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Worthington counselorAt the last parenting class, one of the participants said something to me like, “But you’re supposed to have it all together!” She was joking but kinda not because if you’re standing around giving classes and being all expert-like on parenting, it’s reasonable for people to assume that you have it all together.

But therapists are people and so we are as screwed up as anyone because being screwed up is part of the human condition.

Did you ever read The World According to Garp? (Or see the movie but if you only saw the movie, please go read the book because it is excellent.) When T. S. Garp takes his children to the beach he warns them about the undertow but Walt, his youngest, mishears and thinks he is warning them about the under toad. Later in the novel, the under toad finds them and tragedy hits their family. (No spoilers here! Read the book! It’s so good!)

And that is the thing about life, it is full of under toads. Some of them are small and petty (a flat tire, a 2-year old tantruming with exhaustion, a burnt casserole) and some of them are very big and scary. Therapists, just as much as anyone, have under toads and so we are constantly learning and running into walls and backing up from walls and trying again because we are people and no person escapes the under toad.

I think what makes therapists different is that we’ve made careers out of the work of growth and transformation and meaning-making. We are voyeurs; we watch our own lives and we watch other people’s lives, trying to understand them.

It’s true that sometimes we know stuff that you might not know because part of being a therapist is being committed to reading and consulting and going to a lot of trainings. We read the research so you don’t have to, just like the tree guy learns about pruning so you can be busy doing the things you need to do.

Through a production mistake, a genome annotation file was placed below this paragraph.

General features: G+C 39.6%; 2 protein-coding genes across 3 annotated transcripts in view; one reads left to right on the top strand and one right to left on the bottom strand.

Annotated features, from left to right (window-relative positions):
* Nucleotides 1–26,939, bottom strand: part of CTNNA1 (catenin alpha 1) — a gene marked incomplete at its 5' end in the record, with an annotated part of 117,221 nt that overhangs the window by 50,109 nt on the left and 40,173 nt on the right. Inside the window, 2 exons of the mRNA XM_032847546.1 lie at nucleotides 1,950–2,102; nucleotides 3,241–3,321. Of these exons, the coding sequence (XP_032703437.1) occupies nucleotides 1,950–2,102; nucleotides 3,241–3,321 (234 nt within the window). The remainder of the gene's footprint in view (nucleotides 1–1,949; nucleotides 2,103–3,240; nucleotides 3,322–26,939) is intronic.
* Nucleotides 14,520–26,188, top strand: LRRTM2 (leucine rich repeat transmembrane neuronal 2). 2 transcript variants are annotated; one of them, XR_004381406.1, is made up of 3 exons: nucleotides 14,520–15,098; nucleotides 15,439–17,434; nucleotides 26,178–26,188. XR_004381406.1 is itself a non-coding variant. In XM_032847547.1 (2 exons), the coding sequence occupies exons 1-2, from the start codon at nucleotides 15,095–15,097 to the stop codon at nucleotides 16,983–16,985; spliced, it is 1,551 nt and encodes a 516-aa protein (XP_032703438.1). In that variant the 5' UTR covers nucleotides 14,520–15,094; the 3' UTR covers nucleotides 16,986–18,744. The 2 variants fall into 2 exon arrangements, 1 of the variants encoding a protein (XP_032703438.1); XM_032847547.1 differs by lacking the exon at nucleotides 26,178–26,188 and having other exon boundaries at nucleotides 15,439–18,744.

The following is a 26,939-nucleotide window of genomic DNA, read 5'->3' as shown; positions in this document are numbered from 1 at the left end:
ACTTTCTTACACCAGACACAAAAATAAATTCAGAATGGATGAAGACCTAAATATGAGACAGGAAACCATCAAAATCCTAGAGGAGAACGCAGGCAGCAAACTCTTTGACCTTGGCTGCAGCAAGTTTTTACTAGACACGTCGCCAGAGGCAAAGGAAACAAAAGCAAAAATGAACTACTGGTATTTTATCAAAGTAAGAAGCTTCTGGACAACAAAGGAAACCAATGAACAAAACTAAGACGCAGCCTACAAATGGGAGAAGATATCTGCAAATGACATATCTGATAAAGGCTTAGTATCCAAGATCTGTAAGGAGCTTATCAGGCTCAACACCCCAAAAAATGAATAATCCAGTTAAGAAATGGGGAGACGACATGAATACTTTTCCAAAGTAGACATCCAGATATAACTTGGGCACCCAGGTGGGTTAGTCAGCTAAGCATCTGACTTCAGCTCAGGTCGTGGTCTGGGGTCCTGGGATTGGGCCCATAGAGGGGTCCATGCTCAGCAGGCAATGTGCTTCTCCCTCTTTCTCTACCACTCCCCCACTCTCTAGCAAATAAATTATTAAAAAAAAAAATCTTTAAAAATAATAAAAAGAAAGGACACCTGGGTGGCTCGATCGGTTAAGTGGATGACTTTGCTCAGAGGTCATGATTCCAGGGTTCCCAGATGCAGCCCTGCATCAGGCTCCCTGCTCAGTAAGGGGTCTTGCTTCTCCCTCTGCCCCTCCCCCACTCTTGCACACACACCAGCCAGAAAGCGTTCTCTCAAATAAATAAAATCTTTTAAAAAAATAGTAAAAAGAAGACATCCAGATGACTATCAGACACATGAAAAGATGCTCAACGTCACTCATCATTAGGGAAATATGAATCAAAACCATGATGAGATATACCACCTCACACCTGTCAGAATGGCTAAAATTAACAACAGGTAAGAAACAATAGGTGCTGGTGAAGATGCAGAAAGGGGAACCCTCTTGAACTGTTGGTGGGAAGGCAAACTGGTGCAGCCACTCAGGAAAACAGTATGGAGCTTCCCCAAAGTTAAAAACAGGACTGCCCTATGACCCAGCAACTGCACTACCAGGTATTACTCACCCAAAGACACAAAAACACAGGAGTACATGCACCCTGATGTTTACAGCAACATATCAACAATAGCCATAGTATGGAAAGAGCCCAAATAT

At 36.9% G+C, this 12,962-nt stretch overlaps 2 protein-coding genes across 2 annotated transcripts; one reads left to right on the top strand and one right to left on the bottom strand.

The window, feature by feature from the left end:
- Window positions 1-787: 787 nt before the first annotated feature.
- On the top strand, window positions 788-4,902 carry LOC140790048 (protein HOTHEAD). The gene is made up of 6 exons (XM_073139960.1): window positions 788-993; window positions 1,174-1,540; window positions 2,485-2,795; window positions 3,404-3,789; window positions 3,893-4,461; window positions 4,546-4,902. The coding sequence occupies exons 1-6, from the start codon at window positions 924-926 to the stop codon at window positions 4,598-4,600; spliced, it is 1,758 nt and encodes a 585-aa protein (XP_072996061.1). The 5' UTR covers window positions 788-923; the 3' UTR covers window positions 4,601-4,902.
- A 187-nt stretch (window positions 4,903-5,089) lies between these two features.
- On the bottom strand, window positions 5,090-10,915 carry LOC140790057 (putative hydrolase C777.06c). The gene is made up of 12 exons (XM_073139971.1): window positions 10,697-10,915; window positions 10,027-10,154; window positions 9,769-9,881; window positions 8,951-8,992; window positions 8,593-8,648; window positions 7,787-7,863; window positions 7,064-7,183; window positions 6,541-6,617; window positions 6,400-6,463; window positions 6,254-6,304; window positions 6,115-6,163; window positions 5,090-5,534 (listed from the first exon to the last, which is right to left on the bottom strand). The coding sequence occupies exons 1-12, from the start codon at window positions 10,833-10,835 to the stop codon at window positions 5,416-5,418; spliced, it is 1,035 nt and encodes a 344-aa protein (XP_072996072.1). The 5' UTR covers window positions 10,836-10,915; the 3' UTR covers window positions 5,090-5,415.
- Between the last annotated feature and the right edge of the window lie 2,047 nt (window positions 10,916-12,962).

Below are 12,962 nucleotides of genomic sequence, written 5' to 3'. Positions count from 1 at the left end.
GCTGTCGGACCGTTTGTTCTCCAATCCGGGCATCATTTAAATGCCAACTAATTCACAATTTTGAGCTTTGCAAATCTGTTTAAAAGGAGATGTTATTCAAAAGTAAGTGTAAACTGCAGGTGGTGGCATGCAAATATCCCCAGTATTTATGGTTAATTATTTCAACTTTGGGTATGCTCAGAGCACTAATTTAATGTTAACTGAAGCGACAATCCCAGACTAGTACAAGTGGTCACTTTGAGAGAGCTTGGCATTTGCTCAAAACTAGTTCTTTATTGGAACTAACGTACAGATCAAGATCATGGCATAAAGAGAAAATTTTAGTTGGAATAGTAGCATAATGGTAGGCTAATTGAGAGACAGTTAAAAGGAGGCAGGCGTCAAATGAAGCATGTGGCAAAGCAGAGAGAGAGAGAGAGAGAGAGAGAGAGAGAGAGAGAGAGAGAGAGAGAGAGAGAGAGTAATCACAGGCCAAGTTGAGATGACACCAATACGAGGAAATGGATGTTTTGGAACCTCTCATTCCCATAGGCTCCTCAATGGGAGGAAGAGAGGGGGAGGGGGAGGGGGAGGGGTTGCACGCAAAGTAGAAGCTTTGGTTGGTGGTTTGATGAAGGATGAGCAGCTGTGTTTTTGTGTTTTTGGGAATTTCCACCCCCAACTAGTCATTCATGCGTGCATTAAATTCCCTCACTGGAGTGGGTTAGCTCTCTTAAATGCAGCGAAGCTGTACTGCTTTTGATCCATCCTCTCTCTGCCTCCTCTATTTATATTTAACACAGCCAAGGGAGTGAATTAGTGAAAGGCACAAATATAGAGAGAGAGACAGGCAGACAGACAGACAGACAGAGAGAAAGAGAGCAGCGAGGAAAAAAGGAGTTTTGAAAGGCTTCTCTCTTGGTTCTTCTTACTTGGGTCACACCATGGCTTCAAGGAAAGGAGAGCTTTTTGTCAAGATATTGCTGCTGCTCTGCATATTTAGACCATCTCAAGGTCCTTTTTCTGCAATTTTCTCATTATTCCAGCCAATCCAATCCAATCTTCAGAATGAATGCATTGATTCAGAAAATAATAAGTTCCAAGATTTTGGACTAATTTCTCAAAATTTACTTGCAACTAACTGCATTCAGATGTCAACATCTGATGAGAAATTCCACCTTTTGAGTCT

But I learn as much from my clients as they do from me because you know a lot of stuff, too, and you know way more than I ever will about you and your experiences and your family. Therapists learn to listen so that we can help you know the stuff that you know. A therapist can help you better understand and accept yourself. It’s a bit like having someone come “do your colors” because you don’t know whether or not you look good in that particular shade of yellow even though you see your own shining face in the mirror every single day.

People joke that counselors get into counseling because we’re screwed up and this is true. But then, like I said, we’re all screwed up because being screwed up is part of the human condition. Therapists are generally more interested in ruminating on the screwed up nature of being alive. Many of us were kids who got told we worried too much or thought too hard about things and so we were very happy to find out that over-thinking is a plus in the counseling field.

So that’s what makes us different, not that we have it all together (because I haven’t met a person yet who does) but that we like to listen to people talk about their problems. We like to help them deal with the challenge in front of them as well as build skills for the challenges ahead of them.

Nobody’s perfect and that includes your therapist.

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